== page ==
You may have heard about the rats in Boston and Cambridge. Now you can add Watertown to the list of Massachusetts communities dealing with this particular rodent problem.
Watertown's director of public health says food sources for rats evaporated when restaurants shut down during the coronavirus pandemic.
Those rats didn't magically disappear during that time, though, Larry Ramdin said, they just moved in next door.
"They used to crawl out of the walls, but I had them fix the issue and I can hear them in the walls," Watertown resident Shirley Gonzalez said.
Get Boston local news, weather forecasts, lifestyle and entertainment stories to your inbox. Sign up for NBC Boston’s newsletters.
"Just going for a walk, you see a rat cross just right across the street," Michael Frontero said.
To try to keep the problem from getting any worse, city health officials are asking people not to leave their pumpkins out overnight, especially with Halloween right around the corner.
"Everyone sees it as decoration. No one sees it as food or source of food for rats," Ramdin said of pumpkins.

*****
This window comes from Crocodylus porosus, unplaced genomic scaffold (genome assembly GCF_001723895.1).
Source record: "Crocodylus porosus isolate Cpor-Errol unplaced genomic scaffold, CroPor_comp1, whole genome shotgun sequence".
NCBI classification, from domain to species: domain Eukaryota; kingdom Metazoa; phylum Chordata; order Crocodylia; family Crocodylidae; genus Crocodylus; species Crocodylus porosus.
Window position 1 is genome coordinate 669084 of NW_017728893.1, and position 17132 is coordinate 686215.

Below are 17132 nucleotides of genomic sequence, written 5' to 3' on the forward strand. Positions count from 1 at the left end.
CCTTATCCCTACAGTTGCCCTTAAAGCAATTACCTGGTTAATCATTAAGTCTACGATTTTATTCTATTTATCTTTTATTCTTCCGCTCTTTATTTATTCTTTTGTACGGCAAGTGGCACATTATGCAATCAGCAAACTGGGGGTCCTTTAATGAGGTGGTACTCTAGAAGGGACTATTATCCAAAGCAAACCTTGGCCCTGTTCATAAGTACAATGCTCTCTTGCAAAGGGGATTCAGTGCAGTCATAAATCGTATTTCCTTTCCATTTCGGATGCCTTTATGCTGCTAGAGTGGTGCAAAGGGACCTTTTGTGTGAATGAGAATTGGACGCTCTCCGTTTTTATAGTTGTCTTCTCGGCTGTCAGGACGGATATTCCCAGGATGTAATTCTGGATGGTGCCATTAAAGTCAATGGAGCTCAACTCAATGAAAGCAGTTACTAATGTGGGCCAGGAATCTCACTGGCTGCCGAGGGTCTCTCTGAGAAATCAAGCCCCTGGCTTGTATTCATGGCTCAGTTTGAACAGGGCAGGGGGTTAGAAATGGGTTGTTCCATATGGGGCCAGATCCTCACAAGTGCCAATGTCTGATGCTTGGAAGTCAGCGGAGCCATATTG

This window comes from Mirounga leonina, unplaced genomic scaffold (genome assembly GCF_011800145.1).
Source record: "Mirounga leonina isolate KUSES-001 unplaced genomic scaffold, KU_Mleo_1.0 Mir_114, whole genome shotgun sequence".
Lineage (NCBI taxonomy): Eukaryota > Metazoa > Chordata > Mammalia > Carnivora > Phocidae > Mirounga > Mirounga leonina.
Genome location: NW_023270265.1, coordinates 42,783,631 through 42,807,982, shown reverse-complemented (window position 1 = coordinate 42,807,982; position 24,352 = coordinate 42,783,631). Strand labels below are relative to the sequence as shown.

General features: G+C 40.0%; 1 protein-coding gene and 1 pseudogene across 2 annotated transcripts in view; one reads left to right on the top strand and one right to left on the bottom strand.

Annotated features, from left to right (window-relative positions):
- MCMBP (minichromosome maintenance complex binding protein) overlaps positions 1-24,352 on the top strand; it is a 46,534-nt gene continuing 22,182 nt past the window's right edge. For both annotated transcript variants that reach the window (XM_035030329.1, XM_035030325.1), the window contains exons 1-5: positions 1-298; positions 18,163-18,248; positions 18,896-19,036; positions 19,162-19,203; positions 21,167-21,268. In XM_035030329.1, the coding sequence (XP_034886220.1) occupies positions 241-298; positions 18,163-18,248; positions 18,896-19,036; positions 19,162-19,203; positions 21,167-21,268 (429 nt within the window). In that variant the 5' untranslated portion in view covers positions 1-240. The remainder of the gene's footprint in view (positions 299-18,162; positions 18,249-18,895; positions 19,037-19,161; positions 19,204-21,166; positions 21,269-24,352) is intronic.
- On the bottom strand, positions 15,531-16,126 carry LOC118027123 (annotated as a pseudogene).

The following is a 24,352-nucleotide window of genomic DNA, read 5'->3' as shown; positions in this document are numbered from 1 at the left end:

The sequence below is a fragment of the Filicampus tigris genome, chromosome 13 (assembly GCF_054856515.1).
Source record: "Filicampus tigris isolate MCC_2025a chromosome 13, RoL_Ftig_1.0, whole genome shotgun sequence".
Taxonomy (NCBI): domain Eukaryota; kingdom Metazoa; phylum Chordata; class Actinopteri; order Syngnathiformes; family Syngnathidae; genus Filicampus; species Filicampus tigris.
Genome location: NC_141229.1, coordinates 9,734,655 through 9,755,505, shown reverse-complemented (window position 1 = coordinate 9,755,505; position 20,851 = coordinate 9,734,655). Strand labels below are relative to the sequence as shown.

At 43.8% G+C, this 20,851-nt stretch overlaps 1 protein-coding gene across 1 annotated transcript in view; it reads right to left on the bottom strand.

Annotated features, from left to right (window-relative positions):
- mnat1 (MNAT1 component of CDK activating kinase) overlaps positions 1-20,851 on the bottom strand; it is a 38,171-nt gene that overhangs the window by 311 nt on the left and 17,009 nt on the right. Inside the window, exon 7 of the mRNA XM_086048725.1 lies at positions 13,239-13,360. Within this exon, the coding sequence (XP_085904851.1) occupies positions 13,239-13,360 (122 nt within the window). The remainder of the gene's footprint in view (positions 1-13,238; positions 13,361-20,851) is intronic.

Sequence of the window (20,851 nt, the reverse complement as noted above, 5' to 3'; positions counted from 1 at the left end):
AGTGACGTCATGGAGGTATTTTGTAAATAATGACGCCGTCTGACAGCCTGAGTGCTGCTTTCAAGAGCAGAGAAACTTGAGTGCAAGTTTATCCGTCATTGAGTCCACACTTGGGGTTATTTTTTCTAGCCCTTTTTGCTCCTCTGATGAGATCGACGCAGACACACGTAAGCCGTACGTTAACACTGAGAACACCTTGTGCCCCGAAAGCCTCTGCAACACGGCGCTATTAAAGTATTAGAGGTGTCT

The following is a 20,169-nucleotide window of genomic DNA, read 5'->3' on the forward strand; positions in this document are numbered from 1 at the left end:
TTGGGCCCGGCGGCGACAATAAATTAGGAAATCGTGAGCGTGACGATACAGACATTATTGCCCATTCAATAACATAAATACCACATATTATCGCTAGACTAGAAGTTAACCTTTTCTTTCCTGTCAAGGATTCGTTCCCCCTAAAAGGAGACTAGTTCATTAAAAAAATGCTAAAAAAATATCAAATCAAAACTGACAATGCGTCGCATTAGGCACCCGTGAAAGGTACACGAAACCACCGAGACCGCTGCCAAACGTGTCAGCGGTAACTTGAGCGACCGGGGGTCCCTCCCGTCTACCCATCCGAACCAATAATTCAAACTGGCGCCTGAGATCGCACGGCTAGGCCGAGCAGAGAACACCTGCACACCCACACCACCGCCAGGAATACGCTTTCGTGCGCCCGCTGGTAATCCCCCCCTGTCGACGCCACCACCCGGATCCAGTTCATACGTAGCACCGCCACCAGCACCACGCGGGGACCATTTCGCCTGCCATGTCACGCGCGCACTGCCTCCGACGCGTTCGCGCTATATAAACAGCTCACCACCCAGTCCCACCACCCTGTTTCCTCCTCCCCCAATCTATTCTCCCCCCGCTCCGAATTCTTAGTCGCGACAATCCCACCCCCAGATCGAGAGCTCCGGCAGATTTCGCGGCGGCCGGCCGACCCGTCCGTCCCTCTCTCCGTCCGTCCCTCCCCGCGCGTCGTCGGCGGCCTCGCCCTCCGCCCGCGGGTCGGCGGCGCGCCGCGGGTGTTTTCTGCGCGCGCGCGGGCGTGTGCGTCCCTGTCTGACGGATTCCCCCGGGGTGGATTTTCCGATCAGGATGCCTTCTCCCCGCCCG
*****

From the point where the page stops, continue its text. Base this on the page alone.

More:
But if bringing your jack o' lantern inside every night doesn't sound appealing and you don't want to get a fake one, what else can you do?
Repellents may be your best bet, according to Jack Russell with Russell's Garden Center in Wayland. While initially repellents can smell for the first couple of days, that should go away fairly quickly, he said.
Russell also said rodent repellents aren't going to kill off the rats for good but you can put them on your pumpkins, or even your trash cans, to help keep them from coming back.
"One of the things with animal repellants is what we're trying to do is break the habit. If we can break the habit and break that cycle, they'll get used to looking at other places for food," he said.
Experts say if you do put a pumpkin out, you should try to keep it at least 6 feet off the ground because rats can jump -- pretty high apparently.